Jim Dickrell is the editor of Dairy Herd Management and is based in Monticello, Minn.
Cattlemen’s beef with dairy
Feb 04, 2009
By Jim Dickreall
My colleague and friend, Beef Today editor emeritus Steve Cornett, stirred up a bit of hornet’s next last week when he took the dairy industry (and some in the beef industry) to task over rumors about a federally subsidized dairy buyout.
Follow this link to read his blog: “Change for chumps.”
“You’d expect cattlemen of all stripes would get up in arms about a program that uses their taxes to subsidize dairy farmers to dump their beef into their already wrecked beef market,” Steve writes. And with cattle feeders losing $150 to $200 per head on every steer they sell nowadays, they’d have a legitimate gripe, he says.
Well, okay. But as this tsunami of a price crash washes over dairy farms in the next month, most dairy producers will be looking at losing maybe $80 to $120 or more per month on every cow they’re milking.
Steve is right that it might take more than 300,000 cows in excess of normal culling to take enough milk off the market to turn dairy prices around. And he is also right in that these cows will come to market—one way or the other. They’ll either come in a bunch through a massive CWT buyout, or they’ll straggle in month after month after month as dairy producer equity erodes and their lenders eventually say, “Enough is enough.”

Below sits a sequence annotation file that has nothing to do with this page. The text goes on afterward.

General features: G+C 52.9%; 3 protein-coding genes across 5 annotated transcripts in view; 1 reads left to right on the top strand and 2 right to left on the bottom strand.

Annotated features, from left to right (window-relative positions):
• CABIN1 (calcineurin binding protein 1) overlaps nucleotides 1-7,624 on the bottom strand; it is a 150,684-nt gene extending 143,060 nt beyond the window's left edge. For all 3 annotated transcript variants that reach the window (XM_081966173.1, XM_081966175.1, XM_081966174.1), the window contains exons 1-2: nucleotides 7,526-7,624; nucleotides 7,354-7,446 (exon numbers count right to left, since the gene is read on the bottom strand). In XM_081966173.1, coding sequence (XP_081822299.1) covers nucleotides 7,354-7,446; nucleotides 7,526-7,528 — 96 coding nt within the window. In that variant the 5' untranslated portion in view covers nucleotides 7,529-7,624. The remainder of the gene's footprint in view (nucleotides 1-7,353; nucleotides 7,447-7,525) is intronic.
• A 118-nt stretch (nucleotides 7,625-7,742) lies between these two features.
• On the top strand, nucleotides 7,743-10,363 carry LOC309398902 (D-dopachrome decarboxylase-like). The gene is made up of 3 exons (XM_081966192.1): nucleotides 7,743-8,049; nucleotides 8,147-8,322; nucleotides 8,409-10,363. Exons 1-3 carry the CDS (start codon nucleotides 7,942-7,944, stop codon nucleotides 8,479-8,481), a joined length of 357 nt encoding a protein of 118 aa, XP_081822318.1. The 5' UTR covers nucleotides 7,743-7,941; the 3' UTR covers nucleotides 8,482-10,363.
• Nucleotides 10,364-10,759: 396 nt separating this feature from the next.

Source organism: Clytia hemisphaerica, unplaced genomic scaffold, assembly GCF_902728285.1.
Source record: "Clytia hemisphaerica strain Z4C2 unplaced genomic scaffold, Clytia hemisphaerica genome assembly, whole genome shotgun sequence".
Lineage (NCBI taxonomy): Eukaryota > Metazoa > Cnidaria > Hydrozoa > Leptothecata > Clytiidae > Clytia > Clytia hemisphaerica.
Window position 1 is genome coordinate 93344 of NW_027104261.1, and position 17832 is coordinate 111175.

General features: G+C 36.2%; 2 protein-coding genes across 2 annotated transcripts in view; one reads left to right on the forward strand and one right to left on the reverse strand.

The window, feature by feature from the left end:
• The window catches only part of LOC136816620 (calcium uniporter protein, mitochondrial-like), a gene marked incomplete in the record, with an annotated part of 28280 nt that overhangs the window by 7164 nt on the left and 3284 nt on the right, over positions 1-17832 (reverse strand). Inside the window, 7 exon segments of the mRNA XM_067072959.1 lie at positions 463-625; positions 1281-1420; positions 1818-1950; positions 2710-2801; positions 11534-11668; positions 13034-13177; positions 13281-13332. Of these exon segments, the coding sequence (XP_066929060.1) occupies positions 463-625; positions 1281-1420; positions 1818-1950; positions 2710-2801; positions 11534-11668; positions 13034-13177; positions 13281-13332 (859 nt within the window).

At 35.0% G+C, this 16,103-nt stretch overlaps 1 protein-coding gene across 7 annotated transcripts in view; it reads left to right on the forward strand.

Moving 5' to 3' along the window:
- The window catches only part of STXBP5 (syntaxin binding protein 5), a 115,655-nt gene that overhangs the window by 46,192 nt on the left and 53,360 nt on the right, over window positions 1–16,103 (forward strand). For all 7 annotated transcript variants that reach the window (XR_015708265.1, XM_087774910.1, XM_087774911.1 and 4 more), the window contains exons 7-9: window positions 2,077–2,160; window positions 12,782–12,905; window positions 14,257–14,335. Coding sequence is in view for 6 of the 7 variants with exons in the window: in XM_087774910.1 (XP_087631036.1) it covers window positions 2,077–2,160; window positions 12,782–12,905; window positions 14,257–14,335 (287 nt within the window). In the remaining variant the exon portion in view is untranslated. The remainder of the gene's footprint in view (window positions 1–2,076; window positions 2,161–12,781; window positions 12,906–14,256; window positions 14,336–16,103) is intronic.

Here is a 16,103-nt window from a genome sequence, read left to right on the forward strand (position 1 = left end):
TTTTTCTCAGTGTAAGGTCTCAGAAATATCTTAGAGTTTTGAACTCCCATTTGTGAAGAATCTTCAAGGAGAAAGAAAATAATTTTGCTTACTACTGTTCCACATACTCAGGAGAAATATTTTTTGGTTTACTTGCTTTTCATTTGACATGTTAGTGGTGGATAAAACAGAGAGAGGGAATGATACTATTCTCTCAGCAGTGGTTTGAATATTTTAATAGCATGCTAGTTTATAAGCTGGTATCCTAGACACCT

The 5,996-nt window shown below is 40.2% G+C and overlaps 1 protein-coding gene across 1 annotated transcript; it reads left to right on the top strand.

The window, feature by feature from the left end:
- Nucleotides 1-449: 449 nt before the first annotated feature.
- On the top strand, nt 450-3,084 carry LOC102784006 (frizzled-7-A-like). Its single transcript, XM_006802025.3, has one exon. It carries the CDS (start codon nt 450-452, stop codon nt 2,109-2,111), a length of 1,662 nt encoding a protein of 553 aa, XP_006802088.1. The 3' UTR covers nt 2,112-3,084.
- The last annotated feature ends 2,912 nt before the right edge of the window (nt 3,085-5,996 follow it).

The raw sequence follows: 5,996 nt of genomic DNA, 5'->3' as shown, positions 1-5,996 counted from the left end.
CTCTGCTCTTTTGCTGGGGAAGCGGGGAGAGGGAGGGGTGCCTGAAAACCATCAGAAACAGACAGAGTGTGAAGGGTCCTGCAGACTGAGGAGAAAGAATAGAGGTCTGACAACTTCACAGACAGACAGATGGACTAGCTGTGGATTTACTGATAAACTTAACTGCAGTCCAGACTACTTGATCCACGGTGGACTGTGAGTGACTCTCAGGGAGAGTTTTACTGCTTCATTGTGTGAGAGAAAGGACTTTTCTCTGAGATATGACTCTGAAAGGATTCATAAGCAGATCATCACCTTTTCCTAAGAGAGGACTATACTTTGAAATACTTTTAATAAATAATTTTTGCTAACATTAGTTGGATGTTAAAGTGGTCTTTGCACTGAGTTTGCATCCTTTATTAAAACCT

For the record, the National Milk Producers Federation (NMPF), which administers the Cooperatives Working Together program, flat out denies it has requested Federal bail out money to subsidize another CWT cull program. What NMPF has done is request that USDA meet its obligations, written into the 2008 Farm Bill, to properly operate the dairy price support program, implement the Dairy Export Incentive Program, and offer some flexibility in the Milk Income Loss Contract program.
What Steve doesn’t mention, and what the National Cattlemen’s Beef Association also fails to acknowledge, is that the European Commission is again subsidizing (dumping) European dairy surpluses onto the world market. Without that dumping activity, U.S. dairy products had finally became competitive on world markets over the last few years. In 2007, the U.S. exported about 10% of its milk solids at profitable prices. As the U.S. economic crisis went global last fall, those markets started to dry up. But it wasn’t because of falling demand; it was because of the crisis in cash availability and credit markets.
So, in a very real sense, the crisis in U.S. dairy markets was precipitated by irresponsible U.S. non-oversight in the housing, financial and credit markets over the past decade. So maybe the U.S. government should be on the hook for correcting some of these errors.
Also, for the record, I have not been a big supporter of CWT efforts to kill cows. I am a believer in markets. That is why I have always felt that CWT efforts to build and develop markets through export incentives was the better direction to go.
But going that route this time is an impossible journey. The CWT export effort, funded from the 10¢/cwt voluntary contribution, will have to compete with the European Union’s ability to pour millions of Euros into their dairy export subsidies. It is not a fair food fight.
Second, as Steve says, 300,000 more dairy cows are going to flood markets in the coming months. So the options are: Do you want to do this the fast, be it painful way? Or, do you want to do it the very slow, very, very painful way that will bleed dairy and beef producers for months on end?
--Jim Dickrell is editor of Dairy Today. You can reach him via e-mail at firstname.lastname@example.org.
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